Why Biosecurity Matters
For a cattle operation, risk is an everyday part of the job. But, taking a biological risk with the health of the cow herd is like risking the foundation upon which the whole business is built. Tragedy can hit, and it can hit fast. Biosecurity is about managing that risk and limiting any loss.
Bill Howard, a Canton, Mississippi, cattle producer, says he found both anaplasmosis and bovine leukemia virus in his cow herd. After testing and culling over several years, he now has a 100% negative herd for not only those diseases but also Johne’s disease. He says it was an expensive cure. It’s the reason he now has closed his farm off to any live animals and brings in all new genetics through frozen semen or embryos.
Mississippi State University Extension beef cattle specialist Brandi Karisch notes Howard’s program is exemplary. But, she adds, the average commercial producer is unlikely to take such stringent measures. That doesn’t mean it’s a good idea to disregard biosecurity.
“I tell people to just use common sense,” Karisch says. “Biosecurity does not have to mean a lockdown.” A few simple ways to improve biosecurity include:
> Try to find a way to keep new animals isolated for a couple of weeks before turning them out with the rest of the herd. This will give you time to be sure they are healthy and to address any problems.
> Consider the region you are buying from and test animals accordingly. In some cases, you will need to test for tuberculosis or brucellosis.
> Always test bulls for trichomoniasis, commonly known as “trich.”
> If you’re buying calves, remember that vaccinations are critical. Make sure you have those records, and if you’re not sure, vaccinate them.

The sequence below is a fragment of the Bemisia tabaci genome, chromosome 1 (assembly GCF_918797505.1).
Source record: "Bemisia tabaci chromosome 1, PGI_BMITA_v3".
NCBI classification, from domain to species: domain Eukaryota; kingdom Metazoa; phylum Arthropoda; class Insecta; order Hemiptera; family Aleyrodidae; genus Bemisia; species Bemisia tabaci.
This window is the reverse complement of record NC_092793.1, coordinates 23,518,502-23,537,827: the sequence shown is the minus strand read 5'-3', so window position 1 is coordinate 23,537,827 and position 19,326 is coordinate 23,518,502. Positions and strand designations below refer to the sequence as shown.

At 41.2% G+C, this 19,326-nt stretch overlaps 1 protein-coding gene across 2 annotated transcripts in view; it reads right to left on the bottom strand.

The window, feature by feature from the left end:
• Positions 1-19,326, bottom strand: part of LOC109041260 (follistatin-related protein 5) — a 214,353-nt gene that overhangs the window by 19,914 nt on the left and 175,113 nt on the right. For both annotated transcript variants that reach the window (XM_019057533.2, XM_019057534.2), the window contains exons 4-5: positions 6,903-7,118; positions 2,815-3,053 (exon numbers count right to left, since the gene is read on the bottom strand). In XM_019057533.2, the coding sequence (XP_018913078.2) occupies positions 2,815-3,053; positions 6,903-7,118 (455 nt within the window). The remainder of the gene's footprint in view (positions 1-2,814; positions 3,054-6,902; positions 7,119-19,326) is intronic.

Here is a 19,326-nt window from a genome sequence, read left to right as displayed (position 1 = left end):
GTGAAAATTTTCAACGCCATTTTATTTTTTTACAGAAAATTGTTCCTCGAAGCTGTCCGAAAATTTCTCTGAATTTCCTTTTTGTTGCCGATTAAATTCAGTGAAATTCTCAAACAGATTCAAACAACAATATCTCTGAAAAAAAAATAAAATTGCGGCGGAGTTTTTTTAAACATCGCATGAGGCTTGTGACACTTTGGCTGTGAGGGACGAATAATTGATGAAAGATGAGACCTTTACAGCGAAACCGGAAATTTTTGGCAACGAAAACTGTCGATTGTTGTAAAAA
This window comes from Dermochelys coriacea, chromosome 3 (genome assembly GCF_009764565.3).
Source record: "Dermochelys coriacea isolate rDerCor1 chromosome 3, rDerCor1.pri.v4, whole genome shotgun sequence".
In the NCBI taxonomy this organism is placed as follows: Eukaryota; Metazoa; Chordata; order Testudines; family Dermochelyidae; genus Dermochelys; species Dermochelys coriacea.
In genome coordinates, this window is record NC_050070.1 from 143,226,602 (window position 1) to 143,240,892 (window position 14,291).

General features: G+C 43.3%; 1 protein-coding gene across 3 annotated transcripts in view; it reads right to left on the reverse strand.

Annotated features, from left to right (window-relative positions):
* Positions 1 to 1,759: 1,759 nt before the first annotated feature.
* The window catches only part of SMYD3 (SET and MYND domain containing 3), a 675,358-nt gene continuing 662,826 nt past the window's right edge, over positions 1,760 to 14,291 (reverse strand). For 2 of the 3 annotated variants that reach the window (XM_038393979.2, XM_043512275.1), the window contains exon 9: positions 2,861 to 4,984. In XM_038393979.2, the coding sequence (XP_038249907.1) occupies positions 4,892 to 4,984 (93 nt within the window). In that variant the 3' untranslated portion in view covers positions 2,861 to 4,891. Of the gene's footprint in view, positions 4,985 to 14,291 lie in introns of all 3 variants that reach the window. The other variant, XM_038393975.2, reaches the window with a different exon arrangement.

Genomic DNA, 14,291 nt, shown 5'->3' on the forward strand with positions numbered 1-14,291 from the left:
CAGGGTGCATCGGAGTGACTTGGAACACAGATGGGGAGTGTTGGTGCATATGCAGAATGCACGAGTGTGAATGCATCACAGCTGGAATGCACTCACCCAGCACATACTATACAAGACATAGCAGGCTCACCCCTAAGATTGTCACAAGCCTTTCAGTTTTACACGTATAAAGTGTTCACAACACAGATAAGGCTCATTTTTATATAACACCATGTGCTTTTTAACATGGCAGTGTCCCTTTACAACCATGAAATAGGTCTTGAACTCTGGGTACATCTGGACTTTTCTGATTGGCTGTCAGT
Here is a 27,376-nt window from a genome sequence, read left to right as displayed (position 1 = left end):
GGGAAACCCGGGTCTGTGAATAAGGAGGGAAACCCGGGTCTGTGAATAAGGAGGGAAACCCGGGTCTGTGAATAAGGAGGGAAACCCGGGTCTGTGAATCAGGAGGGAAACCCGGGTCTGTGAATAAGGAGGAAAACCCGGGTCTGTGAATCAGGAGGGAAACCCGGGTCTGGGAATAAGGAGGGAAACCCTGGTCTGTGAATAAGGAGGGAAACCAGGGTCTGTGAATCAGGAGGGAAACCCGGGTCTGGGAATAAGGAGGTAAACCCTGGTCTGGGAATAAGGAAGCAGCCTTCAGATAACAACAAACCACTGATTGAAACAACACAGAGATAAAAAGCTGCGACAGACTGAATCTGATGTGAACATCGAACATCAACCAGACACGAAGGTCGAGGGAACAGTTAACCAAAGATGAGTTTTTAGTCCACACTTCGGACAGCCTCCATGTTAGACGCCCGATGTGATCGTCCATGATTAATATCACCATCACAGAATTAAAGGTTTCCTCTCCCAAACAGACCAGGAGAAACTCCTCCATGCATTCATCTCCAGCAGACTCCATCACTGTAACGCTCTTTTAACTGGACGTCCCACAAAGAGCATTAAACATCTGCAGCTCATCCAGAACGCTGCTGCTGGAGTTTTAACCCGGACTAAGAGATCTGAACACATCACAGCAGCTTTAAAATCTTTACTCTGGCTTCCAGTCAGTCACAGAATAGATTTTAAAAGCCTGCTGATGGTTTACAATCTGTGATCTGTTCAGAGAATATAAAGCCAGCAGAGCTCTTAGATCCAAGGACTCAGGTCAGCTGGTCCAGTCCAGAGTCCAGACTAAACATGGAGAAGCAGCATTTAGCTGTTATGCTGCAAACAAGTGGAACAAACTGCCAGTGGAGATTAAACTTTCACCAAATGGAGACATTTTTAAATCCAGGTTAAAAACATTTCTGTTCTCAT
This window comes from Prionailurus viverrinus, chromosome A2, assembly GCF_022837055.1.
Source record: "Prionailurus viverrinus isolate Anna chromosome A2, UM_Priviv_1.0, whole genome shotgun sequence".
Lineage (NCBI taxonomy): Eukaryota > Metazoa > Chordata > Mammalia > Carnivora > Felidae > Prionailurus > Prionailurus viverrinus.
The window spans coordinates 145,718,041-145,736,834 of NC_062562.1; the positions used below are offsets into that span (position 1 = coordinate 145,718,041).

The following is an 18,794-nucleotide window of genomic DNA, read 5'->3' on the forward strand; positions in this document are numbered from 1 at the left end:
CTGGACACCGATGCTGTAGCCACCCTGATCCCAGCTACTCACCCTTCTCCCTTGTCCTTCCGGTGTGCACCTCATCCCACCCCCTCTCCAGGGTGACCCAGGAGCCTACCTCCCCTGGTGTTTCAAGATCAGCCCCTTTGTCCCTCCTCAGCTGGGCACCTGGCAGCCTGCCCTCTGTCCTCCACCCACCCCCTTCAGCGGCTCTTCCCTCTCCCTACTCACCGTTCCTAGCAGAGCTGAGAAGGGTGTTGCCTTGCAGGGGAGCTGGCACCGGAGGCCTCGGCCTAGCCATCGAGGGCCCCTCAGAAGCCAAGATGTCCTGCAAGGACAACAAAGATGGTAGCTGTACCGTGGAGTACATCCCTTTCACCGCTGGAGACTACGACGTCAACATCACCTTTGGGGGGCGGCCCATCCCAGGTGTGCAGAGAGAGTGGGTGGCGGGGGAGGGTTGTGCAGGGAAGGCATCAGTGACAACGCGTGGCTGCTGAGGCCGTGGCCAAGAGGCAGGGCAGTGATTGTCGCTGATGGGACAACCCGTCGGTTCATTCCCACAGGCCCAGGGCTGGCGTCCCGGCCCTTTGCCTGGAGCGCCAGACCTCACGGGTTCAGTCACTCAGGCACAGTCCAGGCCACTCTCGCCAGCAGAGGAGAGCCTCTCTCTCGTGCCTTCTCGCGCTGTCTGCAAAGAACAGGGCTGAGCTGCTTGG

> Test for bovine viral diarrhea-persistent infection (BVD-PI). These animals can take a big economic toll on your operation, long- and short-term.
> Have cattle tested for Johne’s disease.
> If you take an animal to another location where they will be exposed to other cattle, don’t let them share water troughs, and minimize nose-to-nose contact. This can reduce the chances they bring back a respiratory disease.
> Be sure to change needles between animals whenever you are working cattle. If you don’t, any blood-borne disease can be spread from animal to animal. This step is especially critical with regards
> Buy cattle from sources where you know vaccination and testing programs are up to date.
> Remember that sale-barn animals have been exposed to more pathogens, so treat them accordingly.
> Lastly, and perhaps most importantly, have your herd veterinarian check out any new additions to the herd. While he or she is there, ask if they have any ideas about how you could improve your operation’s overall biosecurity.
FOR MORE INFORMATION
Sedgewood Plantation will hold its annual on-farm bull sale Saturday, April 27, 2019. Visit the farm’s website at www.sedgewoodangus.com